Hello Carolus, before I continue scanning, I would like to wait until you've given it your blessing. Sorry - but scanning and cleaning those "scraps of paper" is extremely time-consuming. --Ralph Theo Misch 00:47, 19 March 2010 (UTC)

I see that they did not bother with the requisite notice to secure US copyright. Looks like they are most likely free in the USA and have been tagged accordingly. Nice work on the clean-up. Carolus 01:35, 21 March 2010 (UTC)

Dvorak piano works

Hello Carolus, I'm a bit unsure about the US status of the Eclogues and 2 Little Pearls. Al least the edition the works are scanned from seems to have valid cr notices for these works (which correspond with the dates given at the Antonín_Dvořák_-_Complete_Works_Edition page.) Since you've tagged the already available scores V for USA, will my versions also be "free" then :)? Hobbypianist 17:16, 20 March 2010 (UTC)

If the valid notices are after 1963, they could potentially be locked up in the [TB] jail because of their US status. Renewals of items issued before 1964 are extremely rare, and just about everything has been reprinted by Kalmus, Masters, or Kalmus/Alfred. Another thing is that Supraphon did nor consistently issue things with the required notices until the mid-1970s. Sometimes the original printing of an item from after 1963 did not have the required notice, which appeared only when the title was re-issued in the 1970s or 1980s. So, I'll have to be checking the Masters, Kalmus and Kalmus/Alfred catalogs to see if they picked up one of those 1960s items lacking a notice. No chance of "restoration" on those as they are free in the EU anyway.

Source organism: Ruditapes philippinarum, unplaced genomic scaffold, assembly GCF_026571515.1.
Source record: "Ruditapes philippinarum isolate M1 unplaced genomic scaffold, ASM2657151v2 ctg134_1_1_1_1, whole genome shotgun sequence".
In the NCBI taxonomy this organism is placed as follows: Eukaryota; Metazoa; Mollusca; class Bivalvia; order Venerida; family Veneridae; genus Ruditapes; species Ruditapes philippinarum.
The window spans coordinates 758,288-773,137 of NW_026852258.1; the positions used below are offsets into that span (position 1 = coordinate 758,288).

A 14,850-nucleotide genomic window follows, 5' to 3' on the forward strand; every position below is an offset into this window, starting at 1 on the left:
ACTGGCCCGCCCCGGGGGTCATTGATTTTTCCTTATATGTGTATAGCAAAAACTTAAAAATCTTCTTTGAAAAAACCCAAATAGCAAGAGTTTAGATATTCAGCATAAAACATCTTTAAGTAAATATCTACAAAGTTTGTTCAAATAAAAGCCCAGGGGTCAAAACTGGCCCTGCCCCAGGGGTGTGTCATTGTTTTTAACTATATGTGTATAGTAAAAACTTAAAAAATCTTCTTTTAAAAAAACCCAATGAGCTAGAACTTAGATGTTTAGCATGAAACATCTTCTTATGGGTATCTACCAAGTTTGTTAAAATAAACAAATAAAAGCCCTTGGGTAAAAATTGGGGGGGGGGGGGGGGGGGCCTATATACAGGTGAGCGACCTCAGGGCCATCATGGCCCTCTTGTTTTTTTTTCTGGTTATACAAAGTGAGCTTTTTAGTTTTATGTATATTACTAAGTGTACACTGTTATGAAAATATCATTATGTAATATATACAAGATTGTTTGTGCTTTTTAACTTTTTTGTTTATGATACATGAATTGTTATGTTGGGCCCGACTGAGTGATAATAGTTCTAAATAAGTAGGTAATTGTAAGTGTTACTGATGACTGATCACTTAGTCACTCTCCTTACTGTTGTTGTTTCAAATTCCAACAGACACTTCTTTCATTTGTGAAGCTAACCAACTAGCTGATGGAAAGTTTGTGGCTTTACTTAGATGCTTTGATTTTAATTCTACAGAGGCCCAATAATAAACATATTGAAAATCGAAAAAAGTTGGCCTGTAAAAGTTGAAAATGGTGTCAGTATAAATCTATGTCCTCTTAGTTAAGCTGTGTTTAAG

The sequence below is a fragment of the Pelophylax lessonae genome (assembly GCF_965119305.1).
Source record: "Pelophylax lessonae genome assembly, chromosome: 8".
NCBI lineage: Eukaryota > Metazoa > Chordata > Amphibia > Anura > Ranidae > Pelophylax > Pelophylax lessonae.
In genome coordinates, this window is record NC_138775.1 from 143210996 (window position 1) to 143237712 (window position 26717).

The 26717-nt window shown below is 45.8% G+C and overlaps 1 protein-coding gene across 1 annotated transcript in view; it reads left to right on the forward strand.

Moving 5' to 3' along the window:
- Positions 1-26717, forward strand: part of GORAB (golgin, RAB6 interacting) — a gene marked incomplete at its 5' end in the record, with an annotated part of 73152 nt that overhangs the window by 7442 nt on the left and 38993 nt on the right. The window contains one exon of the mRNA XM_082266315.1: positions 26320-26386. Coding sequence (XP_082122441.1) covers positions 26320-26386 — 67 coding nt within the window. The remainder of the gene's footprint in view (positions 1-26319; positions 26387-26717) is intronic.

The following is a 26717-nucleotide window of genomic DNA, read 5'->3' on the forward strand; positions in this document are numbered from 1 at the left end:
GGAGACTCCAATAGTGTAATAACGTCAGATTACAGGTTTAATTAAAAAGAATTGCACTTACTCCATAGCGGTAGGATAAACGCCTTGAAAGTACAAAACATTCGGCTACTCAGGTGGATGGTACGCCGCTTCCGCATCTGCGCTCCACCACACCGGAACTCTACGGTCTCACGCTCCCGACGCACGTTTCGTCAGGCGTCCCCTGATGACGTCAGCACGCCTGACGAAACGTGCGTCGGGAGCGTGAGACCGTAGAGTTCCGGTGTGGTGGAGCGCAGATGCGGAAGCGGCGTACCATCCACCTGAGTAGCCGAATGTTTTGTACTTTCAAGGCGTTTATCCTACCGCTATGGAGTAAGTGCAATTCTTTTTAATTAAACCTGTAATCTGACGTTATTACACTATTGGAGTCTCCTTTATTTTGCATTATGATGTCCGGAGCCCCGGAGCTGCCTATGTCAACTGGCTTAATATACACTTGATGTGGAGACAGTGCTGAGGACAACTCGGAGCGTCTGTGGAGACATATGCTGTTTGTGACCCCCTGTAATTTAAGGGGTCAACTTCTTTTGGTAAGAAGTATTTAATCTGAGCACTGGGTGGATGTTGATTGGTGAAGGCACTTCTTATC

The Eclogues appear to have been first issued in 1973, so I expect they had a vaild notice from the start. They are not found in the reprint catalogs, either. Thank you very much for finding out the actual date of issue of these late volumes. I noticed that some of the items we had from the MIT archive had no indication of the date of issue, so I just blithely went along and assumed they were issued in the 1950s and 1960s (and thus free in the USA). So, while it's not good that some of these are locked up in [TB] jail, the fact remains that they need to be so and your correct information about their first issue at least prevents their US agent from having cause to make trouble for us. Carolus 01:42, 21 March 2010 (UTC)

Clara Schumann, Variationen, Op.20